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EU Artificial Intelligence Act Passes in European Parliament
Monday, March 25, 2024

On Wednesday, March 13, 2024, Members of European Parliament endorsed the Artificial Intelligence Act (“AI Act”), with 523 votes in favor, 46 against, and 49 abstentions. This is the world’s first comprehensive AI law and likely to have significant influence on the rapid development of AI regulation in other jurisdictions including in the United States.

Article 1 of the AI Act explains its purpose:

to improve the functioning of the internal market and promoting the uptake of human centric and trustworthy artificial intelligence, while ensuring a high level of protection of health, safety, fundamental rights enshrined in the Charter, including democracy, rule of law and environmental protection against harmful effects of artificial intelligence systems in the Union and supporting innovation

More specifically, in addition to harmonizing rules for developing, implementing, and using AI, the AI Act aims to (1) protect EU citizens’ fundamental rights, including from certain “high risk” AI; and (2) foster, rather than hinder, technological innovation and Europe’s AI leadership.

The Act categorizes AI into 4 levels of risk: unacceptable risk, high risk, limited risk, and low risk. Based on the risk level, individuals and entities within the scope of the Act, such as providers, deployers, importers, and distributors of AI systems (see “Definitions” in Article 3) are required to meet specific requirements. For example, AI with unacceptable risk is simply banned because it violates basic human and civil rights, manipulates human behaviors, or exploits human vulnerabilities.

Use of AI in employment is considered high-risk AI, categorized as such due to its significant threat to civil rights and the law. For employers, utilizing high-risk AI compliance will require a number of steps including keeping accurate use logs, being transparent about the AI use, maintaining “human oversight”, and other efforts to reduce risks.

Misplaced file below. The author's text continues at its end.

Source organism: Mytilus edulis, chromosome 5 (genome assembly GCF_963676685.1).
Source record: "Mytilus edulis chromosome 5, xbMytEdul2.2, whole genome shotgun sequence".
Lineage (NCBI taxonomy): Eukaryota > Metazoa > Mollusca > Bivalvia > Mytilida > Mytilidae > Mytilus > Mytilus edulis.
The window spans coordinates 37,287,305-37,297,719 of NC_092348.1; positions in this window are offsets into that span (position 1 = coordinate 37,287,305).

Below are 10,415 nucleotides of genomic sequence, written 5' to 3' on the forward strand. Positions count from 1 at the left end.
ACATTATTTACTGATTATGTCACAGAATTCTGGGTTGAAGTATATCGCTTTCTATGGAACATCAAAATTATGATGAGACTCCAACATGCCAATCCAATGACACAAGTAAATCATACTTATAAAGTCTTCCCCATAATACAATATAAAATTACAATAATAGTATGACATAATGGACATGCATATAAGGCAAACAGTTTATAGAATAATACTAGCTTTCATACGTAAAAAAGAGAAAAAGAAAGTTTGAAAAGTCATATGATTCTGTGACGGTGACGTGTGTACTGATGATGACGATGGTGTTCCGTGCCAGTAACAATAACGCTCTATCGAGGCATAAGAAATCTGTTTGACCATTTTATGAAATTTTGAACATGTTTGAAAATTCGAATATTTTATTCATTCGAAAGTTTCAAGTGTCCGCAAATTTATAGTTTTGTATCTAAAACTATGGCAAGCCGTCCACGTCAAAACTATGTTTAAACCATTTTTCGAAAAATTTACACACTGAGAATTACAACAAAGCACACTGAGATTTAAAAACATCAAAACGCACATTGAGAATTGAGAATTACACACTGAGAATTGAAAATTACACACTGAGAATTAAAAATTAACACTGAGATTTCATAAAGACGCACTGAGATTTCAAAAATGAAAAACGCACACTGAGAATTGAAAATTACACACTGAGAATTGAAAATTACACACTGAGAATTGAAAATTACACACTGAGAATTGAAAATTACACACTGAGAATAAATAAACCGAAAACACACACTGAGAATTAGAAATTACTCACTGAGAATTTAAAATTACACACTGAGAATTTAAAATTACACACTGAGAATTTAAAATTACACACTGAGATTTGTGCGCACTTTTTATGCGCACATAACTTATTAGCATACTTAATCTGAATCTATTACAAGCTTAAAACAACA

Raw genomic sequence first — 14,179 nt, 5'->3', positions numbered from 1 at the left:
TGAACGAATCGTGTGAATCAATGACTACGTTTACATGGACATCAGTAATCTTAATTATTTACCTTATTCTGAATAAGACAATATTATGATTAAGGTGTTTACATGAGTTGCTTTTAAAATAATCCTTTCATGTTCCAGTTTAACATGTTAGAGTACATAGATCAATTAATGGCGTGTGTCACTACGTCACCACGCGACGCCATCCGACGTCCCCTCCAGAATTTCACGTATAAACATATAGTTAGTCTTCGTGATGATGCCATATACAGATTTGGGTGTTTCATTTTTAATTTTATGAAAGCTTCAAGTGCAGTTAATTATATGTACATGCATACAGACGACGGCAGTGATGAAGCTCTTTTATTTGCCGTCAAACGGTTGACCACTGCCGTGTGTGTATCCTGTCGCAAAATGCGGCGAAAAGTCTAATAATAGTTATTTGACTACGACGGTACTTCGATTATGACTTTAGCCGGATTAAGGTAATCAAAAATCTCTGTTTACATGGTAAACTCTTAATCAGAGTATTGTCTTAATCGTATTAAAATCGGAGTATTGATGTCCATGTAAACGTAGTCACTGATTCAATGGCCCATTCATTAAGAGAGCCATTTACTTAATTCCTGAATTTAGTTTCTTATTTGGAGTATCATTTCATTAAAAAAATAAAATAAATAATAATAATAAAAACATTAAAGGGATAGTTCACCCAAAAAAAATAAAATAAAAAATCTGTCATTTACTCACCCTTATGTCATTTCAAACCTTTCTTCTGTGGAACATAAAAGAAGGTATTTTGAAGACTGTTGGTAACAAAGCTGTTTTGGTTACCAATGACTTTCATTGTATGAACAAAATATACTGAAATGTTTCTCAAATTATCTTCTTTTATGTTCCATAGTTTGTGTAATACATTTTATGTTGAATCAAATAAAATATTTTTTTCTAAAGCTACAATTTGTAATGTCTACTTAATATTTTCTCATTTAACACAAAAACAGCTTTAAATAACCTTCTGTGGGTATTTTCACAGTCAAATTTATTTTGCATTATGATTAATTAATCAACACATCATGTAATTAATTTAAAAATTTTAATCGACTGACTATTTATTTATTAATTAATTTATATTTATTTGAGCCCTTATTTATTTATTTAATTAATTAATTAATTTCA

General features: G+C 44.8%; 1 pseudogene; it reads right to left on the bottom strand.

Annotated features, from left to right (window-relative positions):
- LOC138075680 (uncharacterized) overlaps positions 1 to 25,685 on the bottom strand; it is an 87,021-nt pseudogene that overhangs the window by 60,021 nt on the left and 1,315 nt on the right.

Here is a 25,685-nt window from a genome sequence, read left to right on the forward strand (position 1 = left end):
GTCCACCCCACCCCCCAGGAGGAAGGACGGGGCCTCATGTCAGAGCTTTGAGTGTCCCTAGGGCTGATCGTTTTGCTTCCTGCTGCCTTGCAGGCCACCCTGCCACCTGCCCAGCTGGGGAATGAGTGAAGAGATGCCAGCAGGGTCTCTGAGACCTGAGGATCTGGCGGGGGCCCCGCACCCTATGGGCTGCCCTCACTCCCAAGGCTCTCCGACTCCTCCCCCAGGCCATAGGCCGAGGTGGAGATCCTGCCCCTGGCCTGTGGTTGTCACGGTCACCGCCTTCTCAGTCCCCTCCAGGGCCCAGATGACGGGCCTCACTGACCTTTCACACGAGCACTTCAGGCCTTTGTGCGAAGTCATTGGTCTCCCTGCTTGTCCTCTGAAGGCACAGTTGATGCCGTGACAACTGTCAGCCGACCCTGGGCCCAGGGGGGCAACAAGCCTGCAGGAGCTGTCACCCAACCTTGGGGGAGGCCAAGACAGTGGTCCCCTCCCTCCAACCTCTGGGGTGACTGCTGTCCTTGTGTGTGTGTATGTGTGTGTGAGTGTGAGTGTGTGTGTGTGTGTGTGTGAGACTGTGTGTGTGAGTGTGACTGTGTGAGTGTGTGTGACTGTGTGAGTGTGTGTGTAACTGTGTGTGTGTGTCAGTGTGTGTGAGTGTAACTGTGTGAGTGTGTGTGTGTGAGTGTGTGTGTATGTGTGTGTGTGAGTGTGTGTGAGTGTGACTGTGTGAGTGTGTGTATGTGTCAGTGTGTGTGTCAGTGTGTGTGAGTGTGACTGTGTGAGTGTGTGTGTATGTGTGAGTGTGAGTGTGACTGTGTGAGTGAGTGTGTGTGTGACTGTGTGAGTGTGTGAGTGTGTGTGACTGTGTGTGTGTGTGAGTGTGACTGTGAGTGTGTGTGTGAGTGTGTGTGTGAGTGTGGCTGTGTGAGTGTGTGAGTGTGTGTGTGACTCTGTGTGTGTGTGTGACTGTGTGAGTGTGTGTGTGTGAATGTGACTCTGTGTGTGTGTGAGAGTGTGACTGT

Individuals are able to submit complaints about high-risk AI systems and are entitled to explanations about decisions made, such as employment decisions, based on the high-risk AI system.

A goal of the AI Act is “to reduce risks, create opportunities, combat discrimination, and bring transparency. Thanks to Parliament, unacceptable AI practices will be banned in Europe and the rights of workers and citizens will be protected. The AI Office will now be set up to support companies to start complying with the rules before they enter into force. “We ensured that human beings and European values are at the very centre of AI’s development[,]” as stated by Brando Benifei, the Internal Market Committee co-rapporteur of Italy.

What’s next? The AI Act is still subject to a lawyer-linguist verification and must be endorsed by the Council. However, it is expected to be adopted before the end of the legislature and will be entered into force 20 days after it is published in the official Journal. It will be fully applicable two years after its entry into force, with some exceptions.

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